Crime fiction, at its best, can be nail bitingly tense. It can reveal profound truths about human nature. It can bring shock and horror and comfort at the same time. That all, of course, assumes the novel you’re reading is actually any good. Eeny Meeny, as you might suspect, is not one of these books.
In hindsight, the title probably should’ve clued me in on that.
The plot in a nutshell: a crazed psychopath kidnaps two people at a time and leaves them to die of hunger and thirst, with only a gun with a single bullet and a simple message: one will only be released after they kill the other.
Eeny Meeny is the first novel in what would later become the Helen Grace series. I quite like crime fiction series. I do not like Helen Grace. She’s not exactly a Mary Sue, but only because she’s a grouch. No, Helen Grace is a certified Tough Chick(™): cracks every case, rides a motorcycle, don’t need no man and is the only one (I repeat: the only one) who can solve these cases.
The central mystery is kind of dumb on its own, with many what-ifs (what if one victim chooses to commit suicide? What if the bullet misses?), but there are so many subplots that don’t really go anywhere: a corrupt coworker whose exact plans and motivations Arlidge didn’t feel the need to flesh out, a budding relationship with a BDSM sex worker that was seemingly added just to make it a bit more salacious to the average Daily Mail reader. A significant part of the novel had me yelling THAT IS NOT HOW THAT WORKS. There’s taking liberties to move the plot forward, and there’s just lazy writing.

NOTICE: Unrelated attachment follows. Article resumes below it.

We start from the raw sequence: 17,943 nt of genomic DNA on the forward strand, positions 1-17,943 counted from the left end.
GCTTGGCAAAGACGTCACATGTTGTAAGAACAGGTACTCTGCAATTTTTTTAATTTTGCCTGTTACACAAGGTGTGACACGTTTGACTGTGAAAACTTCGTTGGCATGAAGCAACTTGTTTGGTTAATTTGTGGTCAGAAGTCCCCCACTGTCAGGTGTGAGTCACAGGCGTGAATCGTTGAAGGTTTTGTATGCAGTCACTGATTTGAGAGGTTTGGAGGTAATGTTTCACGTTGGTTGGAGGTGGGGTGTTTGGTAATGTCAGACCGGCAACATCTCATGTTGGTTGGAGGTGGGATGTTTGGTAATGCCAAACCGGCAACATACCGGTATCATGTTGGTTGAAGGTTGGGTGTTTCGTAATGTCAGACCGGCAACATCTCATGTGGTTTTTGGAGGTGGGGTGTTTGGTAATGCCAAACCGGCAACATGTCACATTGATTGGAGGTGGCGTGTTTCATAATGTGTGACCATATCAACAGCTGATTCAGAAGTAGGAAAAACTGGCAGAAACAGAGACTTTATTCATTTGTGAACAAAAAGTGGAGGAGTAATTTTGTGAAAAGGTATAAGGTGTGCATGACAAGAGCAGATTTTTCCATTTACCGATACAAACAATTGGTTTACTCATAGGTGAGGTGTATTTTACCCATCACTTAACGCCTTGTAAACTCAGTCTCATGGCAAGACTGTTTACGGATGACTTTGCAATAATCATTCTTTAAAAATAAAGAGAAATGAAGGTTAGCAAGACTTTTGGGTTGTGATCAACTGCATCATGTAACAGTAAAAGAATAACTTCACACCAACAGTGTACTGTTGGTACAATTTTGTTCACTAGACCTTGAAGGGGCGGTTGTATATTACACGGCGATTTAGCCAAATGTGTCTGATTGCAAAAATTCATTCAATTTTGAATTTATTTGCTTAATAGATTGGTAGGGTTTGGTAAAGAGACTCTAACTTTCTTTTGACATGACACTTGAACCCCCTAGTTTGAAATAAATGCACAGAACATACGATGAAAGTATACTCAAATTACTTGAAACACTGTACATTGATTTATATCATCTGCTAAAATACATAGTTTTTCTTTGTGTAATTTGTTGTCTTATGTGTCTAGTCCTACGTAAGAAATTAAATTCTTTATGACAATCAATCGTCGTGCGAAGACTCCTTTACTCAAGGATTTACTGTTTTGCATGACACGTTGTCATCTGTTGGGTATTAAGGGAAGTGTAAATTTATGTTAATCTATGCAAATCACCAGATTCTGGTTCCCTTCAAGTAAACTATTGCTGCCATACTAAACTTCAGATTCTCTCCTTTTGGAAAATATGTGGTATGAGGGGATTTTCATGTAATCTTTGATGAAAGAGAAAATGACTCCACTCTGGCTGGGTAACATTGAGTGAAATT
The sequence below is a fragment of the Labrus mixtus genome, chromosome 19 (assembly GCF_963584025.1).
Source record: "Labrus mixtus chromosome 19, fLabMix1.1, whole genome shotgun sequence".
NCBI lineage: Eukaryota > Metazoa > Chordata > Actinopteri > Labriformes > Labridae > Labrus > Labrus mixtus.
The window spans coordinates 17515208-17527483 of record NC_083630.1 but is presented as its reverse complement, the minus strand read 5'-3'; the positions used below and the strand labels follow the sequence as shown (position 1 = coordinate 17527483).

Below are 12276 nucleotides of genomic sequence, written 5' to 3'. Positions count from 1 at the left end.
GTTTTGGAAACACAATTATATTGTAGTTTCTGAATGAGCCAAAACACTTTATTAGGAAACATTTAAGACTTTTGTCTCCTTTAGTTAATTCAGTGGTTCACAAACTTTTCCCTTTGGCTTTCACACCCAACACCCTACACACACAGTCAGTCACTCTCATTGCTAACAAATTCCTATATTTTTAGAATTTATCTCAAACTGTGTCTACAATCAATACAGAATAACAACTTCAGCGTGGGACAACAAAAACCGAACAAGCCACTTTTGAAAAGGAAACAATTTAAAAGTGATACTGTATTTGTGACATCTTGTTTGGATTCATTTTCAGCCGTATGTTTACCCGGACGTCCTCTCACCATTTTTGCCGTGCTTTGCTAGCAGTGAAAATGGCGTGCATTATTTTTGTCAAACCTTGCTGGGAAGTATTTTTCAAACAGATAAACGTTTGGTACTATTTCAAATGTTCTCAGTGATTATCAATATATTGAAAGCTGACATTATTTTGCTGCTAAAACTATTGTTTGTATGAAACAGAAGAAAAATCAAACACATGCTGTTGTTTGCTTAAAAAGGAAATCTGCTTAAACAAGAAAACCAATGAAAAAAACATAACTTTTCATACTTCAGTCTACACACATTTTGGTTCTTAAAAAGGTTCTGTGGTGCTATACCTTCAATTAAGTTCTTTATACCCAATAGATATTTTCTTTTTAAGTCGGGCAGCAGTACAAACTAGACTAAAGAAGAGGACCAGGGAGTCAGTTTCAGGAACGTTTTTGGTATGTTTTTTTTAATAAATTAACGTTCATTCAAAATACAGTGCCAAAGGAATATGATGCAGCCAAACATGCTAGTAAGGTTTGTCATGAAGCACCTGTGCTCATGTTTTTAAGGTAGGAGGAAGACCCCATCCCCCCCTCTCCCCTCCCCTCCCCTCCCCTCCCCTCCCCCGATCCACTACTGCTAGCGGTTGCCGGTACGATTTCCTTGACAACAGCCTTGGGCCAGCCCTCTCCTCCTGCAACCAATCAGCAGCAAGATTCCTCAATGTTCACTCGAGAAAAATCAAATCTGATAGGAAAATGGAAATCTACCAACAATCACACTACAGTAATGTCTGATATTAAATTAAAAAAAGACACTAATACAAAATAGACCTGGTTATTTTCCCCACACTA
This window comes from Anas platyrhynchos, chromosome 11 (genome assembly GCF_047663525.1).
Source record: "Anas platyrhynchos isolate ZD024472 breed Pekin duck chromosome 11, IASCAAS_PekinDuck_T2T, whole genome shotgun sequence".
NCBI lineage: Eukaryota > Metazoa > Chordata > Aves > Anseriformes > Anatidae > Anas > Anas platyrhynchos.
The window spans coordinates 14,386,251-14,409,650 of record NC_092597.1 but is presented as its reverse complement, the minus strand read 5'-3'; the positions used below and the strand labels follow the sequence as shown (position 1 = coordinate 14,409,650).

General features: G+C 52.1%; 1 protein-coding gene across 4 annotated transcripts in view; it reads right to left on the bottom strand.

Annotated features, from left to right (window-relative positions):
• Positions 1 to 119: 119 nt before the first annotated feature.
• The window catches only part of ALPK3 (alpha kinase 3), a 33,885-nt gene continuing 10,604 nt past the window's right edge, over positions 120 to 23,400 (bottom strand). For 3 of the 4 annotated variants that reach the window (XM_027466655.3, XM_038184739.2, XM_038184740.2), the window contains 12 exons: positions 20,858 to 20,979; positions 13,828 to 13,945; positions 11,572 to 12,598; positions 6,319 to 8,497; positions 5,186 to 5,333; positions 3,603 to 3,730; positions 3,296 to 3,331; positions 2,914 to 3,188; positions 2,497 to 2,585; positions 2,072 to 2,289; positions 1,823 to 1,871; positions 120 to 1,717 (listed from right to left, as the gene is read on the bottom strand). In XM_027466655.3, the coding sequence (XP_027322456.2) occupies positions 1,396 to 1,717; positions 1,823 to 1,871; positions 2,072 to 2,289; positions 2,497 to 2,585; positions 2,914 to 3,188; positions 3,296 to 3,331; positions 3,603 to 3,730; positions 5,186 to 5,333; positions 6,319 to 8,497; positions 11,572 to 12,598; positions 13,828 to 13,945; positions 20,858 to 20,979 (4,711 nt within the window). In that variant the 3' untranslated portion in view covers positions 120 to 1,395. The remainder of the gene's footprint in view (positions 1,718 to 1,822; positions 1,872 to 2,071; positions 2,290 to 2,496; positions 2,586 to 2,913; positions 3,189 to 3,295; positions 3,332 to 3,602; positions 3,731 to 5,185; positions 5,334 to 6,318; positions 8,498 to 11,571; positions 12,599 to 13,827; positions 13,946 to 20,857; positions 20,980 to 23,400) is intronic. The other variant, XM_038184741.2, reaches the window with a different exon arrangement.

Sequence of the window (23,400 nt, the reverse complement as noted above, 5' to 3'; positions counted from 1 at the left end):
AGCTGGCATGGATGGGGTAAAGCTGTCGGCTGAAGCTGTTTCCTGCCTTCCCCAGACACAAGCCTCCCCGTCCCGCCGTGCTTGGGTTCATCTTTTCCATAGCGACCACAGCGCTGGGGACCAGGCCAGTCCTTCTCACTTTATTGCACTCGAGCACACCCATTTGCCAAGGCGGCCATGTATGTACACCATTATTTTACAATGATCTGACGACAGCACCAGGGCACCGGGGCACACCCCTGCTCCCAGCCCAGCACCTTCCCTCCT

All of that I could deal with, but the novel really comes off the rails in the last part. It didn’t surprise me to read that Arlidge used to be a scriptwriter for shows like East Enders and Silent Witness: the last part reads like a telenovela, and not a good one. There’s a chunky plot twist near the end and it’s just… Daft. It’s never a good sign when a ludicrous plot twist is needed to wrap up your story.
The writing itself is surprisingly effective and the book reads like a script; there are no preponderances, no clunky metaphors or, well, anything of literary merit, which speeds the story along at a breakneck pace. Unfortunately this comes at the detriment of a coherent plot and any semblance of character development.
It’s a mess, people.